Jogging into the future: Tips for the beginning runner
You see them everywhere: Bobbing up and down on sidewalks and along roads, grim-faced and focused and getting fit. They are joggers, and odds are you've been tempted to try this rewarding physical activity, too, because of the promise of health benefits, stress relief and friendly camaraderie.
But you can't just get up from your chair and start jogging. After all, it can be physically taxing and overwhelming even for the most seasoned runner.
What you can do, though, is learn a little bit about it, get advice from your doctor, and prepare to ease into it to make sure that you get the maximum benefit and don't get burned out on a trendy exercise that can help you get healthier.
Talk to your doctor
So you are interested in jogging. Now what? The first step is to talk to your doctor. Do you have any existing muscle or joint trouble? Is your heart healthy enough to undertake a new exercise? Your doctor can give you a thorough examination and tell you if you are ready for a new commitment. And your doctor will likely congratulate you, too, on your desire to get fit.
The most important thing for a new jogger is finding the perfect pair of shoes. Experts recommend heading to a local independent store because of knowledgeable staff members. Employers can test your feet for the type of gait you have and recommend the perfect shoe to fit your needs. New running shoes can be expensive but the investment will be an important part of your new running routine.
Take time to stretch
So you've got your shoes and your running outfit (comfortable fabric, not cotton, to help you avoid chafing). Katherine Kinross, a physical therapist with Lee Health, says it's important to warm up before you run. Before you take off onto the open road, remember to stretch those muscle groups you'll be taxing. A good walk before a run will help warm you up. You can do longer, more strenuous stretches after your run as well.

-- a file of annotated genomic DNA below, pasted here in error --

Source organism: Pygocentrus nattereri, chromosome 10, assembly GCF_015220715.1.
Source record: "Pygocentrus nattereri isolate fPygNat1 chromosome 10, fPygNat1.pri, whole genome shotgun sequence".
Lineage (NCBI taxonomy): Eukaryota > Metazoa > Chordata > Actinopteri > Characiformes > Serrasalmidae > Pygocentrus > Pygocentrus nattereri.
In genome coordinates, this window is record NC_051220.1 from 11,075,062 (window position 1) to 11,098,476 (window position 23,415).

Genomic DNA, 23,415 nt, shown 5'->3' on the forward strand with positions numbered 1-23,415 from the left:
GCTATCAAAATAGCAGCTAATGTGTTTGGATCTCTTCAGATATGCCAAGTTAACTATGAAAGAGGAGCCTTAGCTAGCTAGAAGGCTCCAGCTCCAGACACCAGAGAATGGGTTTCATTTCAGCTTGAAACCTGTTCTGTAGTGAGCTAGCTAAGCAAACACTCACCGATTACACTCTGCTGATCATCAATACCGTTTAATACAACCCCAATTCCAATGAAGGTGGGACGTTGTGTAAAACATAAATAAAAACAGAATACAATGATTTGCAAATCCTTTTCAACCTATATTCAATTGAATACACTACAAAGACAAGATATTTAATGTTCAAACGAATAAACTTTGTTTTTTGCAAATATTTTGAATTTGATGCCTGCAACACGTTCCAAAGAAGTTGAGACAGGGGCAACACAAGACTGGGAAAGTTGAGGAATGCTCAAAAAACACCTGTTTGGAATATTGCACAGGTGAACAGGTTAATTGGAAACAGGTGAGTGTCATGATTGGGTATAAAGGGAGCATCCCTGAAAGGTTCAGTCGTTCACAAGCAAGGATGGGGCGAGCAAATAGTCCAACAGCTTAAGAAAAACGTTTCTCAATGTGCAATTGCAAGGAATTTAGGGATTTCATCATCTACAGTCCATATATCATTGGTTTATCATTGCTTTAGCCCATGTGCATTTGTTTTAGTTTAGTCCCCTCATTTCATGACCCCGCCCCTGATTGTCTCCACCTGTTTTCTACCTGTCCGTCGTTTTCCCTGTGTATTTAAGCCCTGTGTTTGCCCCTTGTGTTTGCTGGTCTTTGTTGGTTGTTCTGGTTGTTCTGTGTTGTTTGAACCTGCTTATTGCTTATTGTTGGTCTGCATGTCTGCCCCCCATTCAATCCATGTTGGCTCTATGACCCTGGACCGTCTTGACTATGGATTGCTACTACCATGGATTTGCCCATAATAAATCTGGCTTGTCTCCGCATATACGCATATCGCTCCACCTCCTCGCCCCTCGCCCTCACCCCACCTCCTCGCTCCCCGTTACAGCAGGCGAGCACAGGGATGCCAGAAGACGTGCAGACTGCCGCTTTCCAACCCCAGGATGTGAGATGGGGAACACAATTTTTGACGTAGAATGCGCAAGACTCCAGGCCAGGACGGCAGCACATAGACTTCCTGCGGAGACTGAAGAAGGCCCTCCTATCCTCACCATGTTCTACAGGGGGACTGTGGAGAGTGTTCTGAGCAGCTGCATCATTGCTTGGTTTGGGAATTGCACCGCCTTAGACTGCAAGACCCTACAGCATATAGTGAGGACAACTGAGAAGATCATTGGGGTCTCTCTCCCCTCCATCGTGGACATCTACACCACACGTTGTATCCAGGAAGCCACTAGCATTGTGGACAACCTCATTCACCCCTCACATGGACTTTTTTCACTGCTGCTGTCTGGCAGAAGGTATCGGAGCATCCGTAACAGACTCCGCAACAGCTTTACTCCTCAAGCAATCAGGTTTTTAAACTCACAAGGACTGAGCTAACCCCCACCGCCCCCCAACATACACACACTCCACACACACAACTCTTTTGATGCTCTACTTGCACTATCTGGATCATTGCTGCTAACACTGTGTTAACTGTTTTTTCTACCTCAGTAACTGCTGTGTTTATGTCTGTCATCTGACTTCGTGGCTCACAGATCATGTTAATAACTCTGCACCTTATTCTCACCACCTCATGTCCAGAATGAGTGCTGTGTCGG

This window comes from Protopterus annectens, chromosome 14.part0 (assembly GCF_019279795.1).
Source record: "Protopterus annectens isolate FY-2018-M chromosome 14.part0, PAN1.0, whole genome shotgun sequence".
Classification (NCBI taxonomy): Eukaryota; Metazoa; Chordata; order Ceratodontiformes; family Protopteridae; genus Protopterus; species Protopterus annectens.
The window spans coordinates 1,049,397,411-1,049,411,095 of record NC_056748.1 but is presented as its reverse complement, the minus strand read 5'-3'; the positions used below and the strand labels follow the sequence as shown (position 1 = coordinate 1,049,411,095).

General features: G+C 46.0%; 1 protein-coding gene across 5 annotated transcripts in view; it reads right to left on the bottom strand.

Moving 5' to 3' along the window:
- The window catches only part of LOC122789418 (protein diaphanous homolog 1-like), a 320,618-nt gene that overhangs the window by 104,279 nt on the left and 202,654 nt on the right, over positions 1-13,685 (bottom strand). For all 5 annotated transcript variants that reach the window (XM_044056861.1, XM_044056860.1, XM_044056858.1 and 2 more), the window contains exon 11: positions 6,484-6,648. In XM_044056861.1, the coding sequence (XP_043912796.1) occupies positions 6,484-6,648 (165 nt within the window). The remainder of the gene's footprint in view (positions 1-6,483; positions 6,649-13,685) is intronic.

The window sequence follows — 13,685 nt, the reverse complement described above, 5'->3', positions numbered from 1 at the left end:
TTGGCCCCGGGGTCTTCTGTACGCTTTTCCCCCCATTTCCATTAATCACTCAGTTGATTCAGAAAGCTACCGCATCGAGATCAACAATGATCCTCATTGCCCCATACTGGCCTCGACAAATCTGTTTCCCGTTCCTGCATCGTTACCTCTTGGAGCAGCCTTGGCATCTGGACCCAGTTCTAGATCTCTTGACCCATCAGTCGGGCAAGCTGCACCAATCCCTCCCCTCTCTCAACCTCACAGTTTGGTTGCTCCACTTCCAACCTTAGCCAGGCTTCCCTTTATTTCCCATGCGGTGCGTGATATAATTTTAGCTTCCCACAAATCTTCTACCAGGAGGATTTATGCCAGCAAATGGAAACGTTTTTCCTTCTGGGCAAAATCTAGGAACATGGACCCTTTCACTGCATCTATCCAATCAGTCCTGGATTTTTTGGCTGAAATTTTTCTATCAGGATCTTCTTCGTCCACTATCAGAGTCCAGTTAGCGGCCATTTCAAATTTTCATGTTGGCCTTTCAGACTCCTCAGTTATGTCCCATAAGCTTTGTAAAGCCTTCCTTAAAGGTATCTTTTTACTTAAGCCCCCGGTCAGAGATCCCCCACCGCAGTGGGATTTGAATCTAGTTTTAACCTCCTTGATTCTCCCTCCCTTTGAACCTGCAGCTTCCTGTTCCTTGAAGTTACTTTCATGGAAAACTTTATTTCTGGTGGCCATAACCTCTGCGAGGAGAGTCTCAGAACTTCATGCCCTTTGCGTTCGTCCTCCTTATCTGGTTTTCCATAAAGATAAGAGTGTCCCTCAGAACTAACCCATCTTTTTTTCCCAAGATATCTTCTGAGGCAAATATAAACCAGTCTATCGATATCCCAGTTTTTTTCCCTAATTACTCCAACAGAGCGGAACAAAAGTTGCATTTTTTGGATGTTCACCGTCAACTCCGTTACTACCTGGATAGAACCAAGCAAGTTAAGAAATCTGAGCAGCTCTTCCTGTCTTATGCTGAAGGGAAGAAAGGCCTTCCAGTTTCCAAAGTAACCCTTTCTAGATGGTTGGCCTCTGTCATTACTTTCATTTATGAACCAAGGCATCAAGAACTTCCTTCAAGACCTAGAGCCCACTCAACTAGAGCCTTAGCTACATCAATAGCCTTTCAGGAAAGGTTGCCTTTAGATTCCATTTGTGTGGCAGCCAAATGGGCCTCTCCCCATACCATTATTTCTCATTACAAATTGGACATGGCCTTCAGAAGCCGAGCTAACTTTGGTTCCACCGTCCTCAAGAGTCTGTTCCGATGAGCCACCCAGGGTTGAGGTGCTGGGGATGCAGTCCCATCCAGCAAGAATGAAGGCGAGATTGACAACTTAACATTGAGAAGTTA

"Stretching really isn't a warm up. Stretching where you're actually holding the length for 30 seconds is going to be most beneficial after the activity when the muscles tend to want to shorten," Kinross says.
Take it slow
New runners won't want to start with five miles out of the gate. Find an easy path or a park and go at your own pace. Listen to your body, and don't push it. Don't be afraid to stop once in a while to stay hydrated and walk. A good distance to aim at first for would be two to four runs each week for maybe 20-30 minutes, according to running experts.
After you stretch and warm up, Kinross says to make sure you pick a location that isn't too hard on your joints. "If we can stay on more natural surfaces, that's what the body is designed for."
Find a running group
Jogging doesn't have to be a solitary pursuit. Running groups are everywhere in Southwest Florida, and they can be great sources of encouragement and help as well as a potent social outlet. Remember, as intimidating as jogging can be, everyone had to start from somewhere. Those experienced runners who go for miles and miles are usually more than happy to show you how they got to where they are. Don't be afraid to reach out, and always remember to try to have some fun out there. You can even start small with a walking group that meets each week at Lee Health Coconut Point.
For beginners, experts recommend even surfaces like a sidewalk or treadmill. "If you're going to do that make sure the road is quiet, well lit, and you are facing oncoming traffic," Kinross says.
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